Electric underfloor heating has been around for years. It was first introduced in the UK in 1902 when electric heaters were installed to warm and dry the houses of patients in St. Bartholomew’s Hospital, London. However, this wasn’t until after WW2 that electric heating started being considered a viable option for domestic use and commercial properties alike.
So, you’re looking into installing underfloor heating in your home and wonder which type is best for you? Let’s have a look at the article about how to install underfloor heating.
4 Easy Steps to Underfloor Heating Installation
Clean up the floor
Even modern pipes are tough and durable, clean the floor in depth before installation. If you’re installing Underfloor Heating, you may need to lay a damp-proof membrane on the subfloor before installing the insulation layer that comes with the kit. This membrane is a water-resistant material that acts as a barrier between your floor and the water pipes underneath it. It also helps to prevent moisture from seeping into your home and causing damage to your building’s foundation or other structures.
Start by drawing a rough sketch of your room on paper, and make sure you include measurements for all the existing fixtures that you want to keep.
Once you have your measurements, it will be easier to calculate how much area will need to be covered by your UFH matting. If you’re not sure how much space there is between walls or doors, don’t worry—your fitters will help you with this part!
Just remember: subtract the areas where the fixtures will be and leave around 40 to 50mm around the edge of the room. The wires won’t be laid flush against the wall—so make sure you mark these areas first so that you can see exactly where each fixture will be once replaced!
Did you know that if you don’t insulate your underfloor heating system, it will cost more in the long run?
There are a lot of reasons why you should insulate your underfloor heating system. It’s one of the easiest ways to save money, and can make your electric underfloor heating system run much more efficiently.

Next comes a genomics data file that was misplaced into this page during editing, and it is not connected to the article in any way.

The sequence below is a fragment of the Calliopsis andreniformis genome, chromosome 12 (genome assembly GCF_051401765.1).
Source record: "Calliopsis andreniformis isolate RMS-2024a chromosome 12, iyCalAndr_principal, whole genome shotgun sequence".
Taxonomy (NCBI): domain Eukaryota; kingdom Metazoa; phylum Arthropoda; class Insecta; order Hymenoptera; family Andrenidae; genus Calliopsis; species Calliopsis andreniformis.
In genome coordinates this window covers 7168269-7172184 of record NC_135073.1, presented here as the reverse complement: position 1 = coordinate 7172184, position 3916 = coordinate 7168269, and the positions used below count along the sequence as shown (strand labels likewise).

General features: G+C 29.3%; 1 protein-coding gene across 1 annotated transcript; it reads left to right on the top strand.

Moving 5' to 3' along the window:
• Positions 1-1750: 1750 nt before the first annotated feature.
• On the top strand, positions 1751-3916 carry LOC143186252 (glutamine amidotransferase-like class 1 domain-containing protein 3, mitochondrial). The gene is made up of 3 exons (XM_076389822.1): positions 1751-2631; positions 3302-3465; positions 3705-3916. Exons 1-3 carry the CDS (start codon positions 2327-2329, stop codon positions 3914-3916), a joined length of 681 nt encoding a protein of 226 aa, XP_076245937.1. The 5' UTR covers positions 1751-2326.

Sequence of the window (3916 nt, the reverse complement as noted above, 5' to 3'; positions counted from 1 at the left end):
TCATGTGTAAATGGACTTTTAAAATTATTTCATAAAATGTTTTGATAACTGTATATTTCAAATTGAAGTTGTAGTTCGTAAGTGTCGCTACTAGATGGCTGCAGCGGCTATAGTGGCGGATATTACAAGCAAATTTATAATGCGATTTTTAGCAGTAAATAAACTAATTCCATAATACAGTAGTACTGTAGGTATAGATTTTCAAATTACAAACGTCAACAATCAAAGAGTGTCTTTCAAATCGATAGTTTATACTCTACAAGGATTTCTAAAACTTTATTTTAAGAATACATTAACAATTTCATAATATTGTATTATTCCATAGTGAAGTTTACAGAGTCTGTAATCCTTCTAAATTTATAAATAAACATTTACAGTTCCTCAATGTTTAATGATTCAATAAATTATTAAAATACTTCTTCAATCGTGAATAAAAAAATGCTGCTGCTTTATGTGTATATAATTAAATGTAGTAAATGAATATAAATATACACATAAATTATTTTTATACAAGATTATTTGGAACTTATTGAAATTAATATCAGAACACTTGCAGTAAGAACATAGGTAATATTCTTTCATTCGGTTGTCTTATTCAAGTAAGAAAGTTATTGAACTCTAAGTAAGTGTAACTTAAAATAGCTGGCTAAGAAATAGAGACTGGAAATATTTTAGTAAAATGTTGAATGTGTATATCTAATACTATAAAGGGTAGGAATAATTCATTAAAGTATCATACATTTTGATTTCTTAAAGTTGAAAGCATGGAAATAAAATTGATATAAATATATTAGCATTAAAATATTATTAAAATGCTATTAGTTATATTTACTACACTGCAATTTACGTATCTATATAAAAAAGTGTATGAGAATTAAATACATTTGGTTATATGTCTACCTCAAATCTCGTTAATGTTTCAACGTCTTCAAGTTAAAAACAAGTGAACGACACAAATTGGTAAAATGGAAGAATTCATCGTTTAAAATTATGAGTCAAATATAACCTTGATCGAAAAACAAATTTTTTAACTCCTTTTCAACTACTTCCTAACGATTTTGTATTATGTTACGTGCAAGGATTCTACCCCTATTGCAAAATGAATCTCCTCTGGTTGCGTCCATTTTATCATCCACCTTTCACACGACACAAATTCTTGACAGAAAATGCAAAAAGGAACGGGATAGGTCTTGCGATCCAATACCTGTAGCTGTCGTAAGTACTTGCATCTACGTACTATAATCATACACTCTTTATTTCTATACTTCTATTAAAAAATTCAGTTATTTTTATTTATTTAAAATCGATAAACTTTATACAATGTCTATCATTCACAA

You only need to lay down a thin layer of insulation on top of the floor, so it’s easy to do yourself. But what if you don’t have time? Or maybe you’re worried about damaging your floors? We’ve got solutions for both!
Underfloor Heating Testing
Before you start, make sure that you have tested the system before and after all stages of the installation. If you are unsure, just ask your electrician to do this before the final floor covering goes down.
There are equally long lists of pros and cons for underfloor heating. Both systems are flexible, versatile and effective. Whichever one you choose could make a great difference to your home, so it’s worth thinking carefully through which one is right for you. In the end, it probably comes down to personal preference, but we hope that this guide has given you some insight into the two main options and how they can work together in practically any home.
The pros and cons of underfloor heating are:
-Wet systems are generally cheaper than dry ones.
-Wet systems have a longer lifespan than dry ones.
-It’s easier to install underfloor heating than other types of central heating, because the pipes don’t need to be cut or installed in the wall.
-Underfloor heating is an environmentally friendly way to heat up your house or apartment.
-Some people find it difficult to get comfortable on cold floors, especially if they’re wearing shoes or socks.
-Wet systems require more maintenance than electric ones do, since water needs to be replaced regularly.
– Wet underfloor heating average cost: £430 per 20 sq/m (including a full kit)
– Electric underfloor heating average cost: £140 per 1 sq/m
Luke is the founder of Buildiro.com and he is passionate about construction and building. His mission is to show people how to make things done fast and easy.